Towering majestically at 4095 m above sea level, Mount Kinabalu is the highest mountain between the Himalayas and New Guinea. Without doubt the mountain is also the most outstanding geographic landmark of Borneo Island and we stand in awe when we first arrive at the national park gates at the foot of the mountain. Its granite peaks are often veiled in wisps of clouds with ever-changing shapes, which stir the imagination of the observer.
In the language of the local people, “Aki Nabalu” translates to “revered place of the dead” and the locals believe that powerful ancestor spirits dwell amongst the mountain’s peaks. We admire the atmosphere that this giant radiates while waiting for our guide to settle final arrangements for the trek.
Mount Kinabalu is nested in Malaysia’s first UNESCO World Heritage Site, the Kinabalu Park. So while we are of course very curious to see the mountain itself, we are also excited to explore the unique botanical and biological species biodiversity with plants of Himalayan, Australasian, and Indomalayan origin as well.
The mountain has also the reputation to be one of the safest and most conquerable peaks in the world as long as you bring along a reasonable dose of physically fitness. Still, we are pretty excited as this will be our first 4000+ m peak.
We finally join our (mandatory) guide and begin the ascent starting at the Timpohon Gate (1,800m altitude), located close to the Kinabalu Park Headquarters. We opted for a 2 days, 1 night trek, so our goal for today is the base camp at Panalaban (3,273m altitude). The trail is easy, with stairs simplifying the steeper parts and a series of shelters to take a rest and have some snacks in between. We enjoy the nice flora and fauna, have nice conversations with other hikers at the shelters and finally, after roughly six hours, arrive at the base camp.
The view is breathtaking: We enjoy the sunset on the balcony of the base camp. The air is clean and crisp and we can look down to the shores of Kota Kinabalu city in roughly 100 km distance. The sun sets with a red glow, coloring the outskirts of the mountain range before finally disappearing behind the vast, blue ocean which dwells over 3200m below us.
After a great dinner (the quality of the food in the base camp is extraordinarily good), we go to bed early as we will have to rise early at 2 am in the morning to make it to the summit before sunrise. When a couple of hours later the alarm clock rings, we are still very sleepy. However, a quick coffee later and with the adrenaline of finally ascending to above 4000 m pumping through our veins, we are eager to continue the climb.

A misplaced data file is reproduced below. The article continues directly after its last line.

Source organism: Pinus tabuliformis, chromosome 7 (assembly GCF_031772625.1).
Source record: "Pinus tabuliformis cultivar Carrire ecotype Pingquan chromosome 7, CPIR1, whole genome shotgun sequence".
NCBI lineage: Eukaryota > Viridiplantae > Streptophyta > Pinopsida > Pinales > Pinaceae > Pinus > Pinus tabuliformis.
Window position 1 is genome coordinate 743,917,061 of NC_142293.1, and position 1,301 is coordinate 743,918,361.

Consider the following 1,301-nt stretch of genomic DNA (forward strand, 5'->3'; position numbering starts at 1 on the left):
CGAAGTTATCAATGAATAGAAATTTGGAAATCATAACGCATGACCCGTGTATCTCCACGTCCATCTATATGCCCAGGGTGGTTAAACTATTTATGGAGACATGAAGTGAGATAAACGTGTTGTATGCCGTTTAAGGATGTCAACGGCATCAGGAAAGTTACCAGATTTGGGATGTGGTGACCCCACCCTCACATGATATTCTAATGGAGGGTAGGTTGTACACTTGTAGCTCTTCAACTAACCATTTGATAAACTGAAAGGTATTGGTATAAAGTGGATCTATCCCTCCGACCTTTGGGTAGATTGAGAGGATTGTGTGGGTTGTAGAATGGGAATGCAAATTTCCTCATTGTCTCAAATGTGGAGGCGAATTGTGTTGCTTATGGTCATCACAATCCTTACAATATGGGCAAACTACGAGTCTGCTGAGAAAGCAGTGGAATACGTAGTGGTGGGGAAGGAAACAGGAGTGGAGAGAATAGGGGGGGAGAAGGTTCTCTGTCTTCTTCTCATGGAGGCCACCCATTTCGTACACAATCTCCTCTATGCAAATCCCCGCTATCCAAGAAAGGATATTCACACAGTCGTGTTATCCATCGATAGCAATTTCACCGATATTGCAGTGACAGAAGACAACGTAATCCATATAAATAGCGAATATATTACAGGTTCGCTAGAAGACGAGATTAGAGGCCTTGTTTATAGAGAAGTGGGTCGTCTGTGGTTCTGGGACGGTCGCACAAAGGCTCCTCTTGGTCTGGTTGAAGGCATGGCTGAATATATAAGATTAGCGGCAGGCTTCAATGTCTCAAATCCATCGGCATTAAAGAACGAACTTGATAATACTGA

The trek this morning is slightly more challenging as we have to use ropes in many places and also we begin to feel the thinner air up here, which we are not used to. However, overall the climb is still quite easy. The vegetation soon almost ceases to exist and granite boulders become the predominant landscape. It is still completely dark and the stars are glittering in the sky like thousands of little diamonds. I stop multiple times along the path to take some long term exposures.
After roughly 4 hours, still 45 minutes to go until sunrise, we finally reach the summit. Now that we stop moving and are quite exposed to the fresh wind, the cold starts creeping up our spines and we are happy about each and every layer of clothing we have. After talking to some other hikers who also reach the summit, we descend roughly 100 height meters as from there we are supposed to have a beautiful view over the valley when the sunrise begins. Indeed the sunrise is a real beauty from up here. It is hard to describe in words just how tranquil and peaceful these moments are, so I will stop here and refer you to the photos as they come closer to the experience than any of my words could possibly be.
On the way back, we make use of the beautiful morning light to take tons of photos. Our guide also shows us the traces of the strong earthquake that hit the mountain in June 2015, causing massive land slides around the mountain. During the earthquake 18 people died and another 11 were wounded. Since then, most of the treks leading up to the base camp are closed and only the main trek is left open. We see a boulder that has the size of a small house lying a couple of 100 meters beneath us and a massive hole in the granite wall towering above us were it originated from. Seeing this, makes us very thankful for the luck that we had so far on our journey. Even a presumably safe place like this mountain can become a death trap if your timing is bad.
We make a breakfast stop at the base camp and rest for an hour before we continue. The descent is actually tougher than the ascent and we meet many hikers on our way down who have significant problems with cramps or hurting knees. We have decided to borrow sticks at the park entrance, which I would strongly recommend to everybody interested in climbing the mountain. Thus, we are doing fine, despite the 2300 height meters we have to walk down today. Seriously, if you are not a pro and don’t know exactly what you are doing, take the sticks. You WILL need them on your way down.
Back at the Timpohon Gate, we meet a very kind Australian guy called Calum who invites us to visit him close to Brisbane. That’s a different story, but just as a small preview: He will show us some really beautiful but also really challenging treks close to Brisbane. Against these, the trek up the highest peak of Southeast Asia was a piece of cake. Stay tuned! We will write about that shortly!
After 2h in the car, we are back in the city of Kota Kinabalu and make our way directly to our favorite Indian restaurant: “Mustafas Maju”. Don’t miss out your dose of Dosa here, it’s cheap and really tasty! A perfect ending for a perfect trek!
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